BWW Interview: HENRY IV's Versatile Harry Groener Muses on the Mechanics and Love of Theatre
The Shakespeare Center of Los Angeles (SCLA) currently presents their new distinct take on Shakespeare's classic HENRY IV in the Japanese Garden on the West L.A. VA Campus. Helmed by Tony Award-winning director Daniel Sullivan, SCLA has combined PART I and PART II into a single sitting of theatre, featuring the Los Angeles stage debut of Tom Hanks as Falstaff.
We had the opportunity to chat with one of HENRY IV's most talented co-conspirators, actor Harry Groener who plays Northumberland and Justice Shallow. Just on the theatrical boards alone, Harry has essayed roles as varied as Big Daddy in CAT ON A HOT TIN ROOF, Lear in KING LEAR, and Munkustrap in CATS.
Thank you taking the time for this interview, Harry.
What serendipity brought you to this particular production of HENRY IV?
This is the fourth show I've done with Dan Sullivan: the first was at Actors Theatre of Louisville in 1976 - WHO'S AFRAID OF Virginia Woolf?; I played Nick. That was the year Dawn and I met. In 1988, I was in Richard Greenberg's play EASTERN STANDARD with Tom Hulce. And the third was GIRL CRAZY - a version that Herb Gardner was adapting. EASTERN STANDARD and GIRL CRAZY were both as Seattle Rep.
Have you previously seen any productions in the Japanese Garden?
No, but I did see Shakespeare Center's earlier production of JULIUS CAESAR on the steps of the Courthouse downtown. That was very exciting.
What can Shakespeare aficionados expect from this The Shakespeare Center of Los Angeles production?
A new take on the tales of HENRY IV. The most important thing is that you have the entire story, PARTS I & II, in one evening.
The Japanese Garden outdoor stage is set up as a thrust stage. What are your thoughts working on a thrust stage?
I remember as a child, when my mother was performing, what you saw when you were waiting for the show to start was a deep red curtain - a few inches off the ground. You could see people scurrying. I was fascinated. Then, when the curtain when up, there was an entire world. I actually prefer prosceniums!
However, the thrust stage offers an interesting perspective - there are more dimensions to it. But for the actor, you have to behave in a way that is unnatural. You have to offer something to the people on the sides. You have to move more and keep moving, when you might not naturally move. There is always one-third of the house that can't see you. When you talk, you might have to slow down and speak up so the audience who is behind you can hear the dialogue. With a proscenium, you can sit at a table for a very long time. Chicago Shakespeare Theatre has a very deep thrust -- where I did THE MADNESS OF KING GEORGE III and CYRANO DE BERGERAC. Seems huge, but it's actually quite intimate.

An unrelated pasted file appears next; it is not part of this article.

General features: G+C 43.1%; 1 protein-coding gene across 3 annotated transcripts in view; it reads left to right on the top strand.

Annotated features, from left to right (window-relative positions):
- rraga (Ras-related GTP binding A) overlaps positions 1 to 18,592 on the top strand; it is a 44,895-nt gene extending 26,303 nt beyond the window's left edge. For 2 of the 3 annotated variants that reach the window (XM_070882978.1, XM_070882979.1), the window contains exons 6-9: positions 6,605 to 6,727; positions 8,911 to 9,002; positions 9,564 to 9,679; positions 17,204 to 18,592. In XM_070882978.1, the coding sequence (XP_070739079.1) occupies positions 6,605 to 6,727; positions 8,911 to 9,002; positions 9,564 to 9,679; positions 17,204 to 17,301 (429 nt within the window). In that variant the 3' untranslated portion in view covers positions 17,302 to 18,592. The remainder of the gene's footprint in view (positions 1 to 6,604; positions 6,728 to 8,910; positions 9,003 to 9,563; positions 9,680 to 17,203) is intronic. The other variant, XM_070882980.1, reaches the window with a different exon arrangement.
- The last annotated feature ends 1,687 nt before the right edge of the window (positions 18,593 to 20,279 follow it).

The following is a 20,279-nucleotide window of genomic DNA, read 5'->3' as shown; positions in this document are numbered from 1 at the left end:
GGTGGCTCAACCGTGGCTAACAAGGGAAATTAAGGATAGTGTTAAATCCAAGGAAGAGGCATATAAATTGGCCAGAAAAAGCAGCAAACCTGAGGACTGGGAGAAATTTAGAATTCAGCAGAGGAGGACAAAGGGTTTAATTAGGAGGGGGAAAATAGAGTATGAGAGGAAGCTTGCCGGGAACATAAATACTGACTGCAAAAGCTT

How much rehearsal time have you had for HENRY IV?
We had a month starting May 5. Previews began June 5. It was a reasonable amount of time and the time was used well.
What's the shortest rehearsal period you've had to mount the boards?
REPRISE [the Los Angeles based musical series] has about the shortest time - but I remember at PCPA (Pacific Conservatory Theatre), we did five shows in rotating rep. You could be in three - you'd rehearse a musical in the morning, a play in the afternoon and another play in the evening. You'd start one, and three weeks later, that show would go up. Three days later, the next show would go up, etc. That seemed like a short time to get MY FAIR LADY teched, costumed, and up! Amazing!
And the longest, most luxurious rehearsal time?
Broadway shows have a long time - and when you go out of town, you are in rehearsal during the day and playing the show at night. You are in constant tech. At the start of rehearsal of CATS, we spent a lot of time doing improv work - two or three weeks - before we started rehearsing the show itself.
Would you say acting with your wife, Dawn Didawick, (as you did in Antaeus' CAT ON A HOT TIN ROOF) avails to more unscheduled or unstructured rehearsal time?
We don't rehearse blocking at home, but we run lines. For CAT ON A HOT TIN ROOF however, we didn't run lines - because I didn't want to talk like that at home. Acting with my wife is the best thing in the world! I love looking at her on stage. She can break my heart - but in CAT my lines were so mean - so that was actually hard.
You are a founding member of the Antaeus Theatre Company. What major or minor changes have you seen in the Los Angeles theatre scene today from that in 1991, in the beginnings of Antaeus?
We've been coming to Los Angeles to work since 1979 - when I came out to do the revival of OKLAHOMA! at the Pantages. It was supposed to be a nine-month tour and then went to Broadway.
Ever since that time, once a year one of us would get theatre work here. At that time, the plays in the smaller theatres were bad - but overall, with time it gotten better and better and better.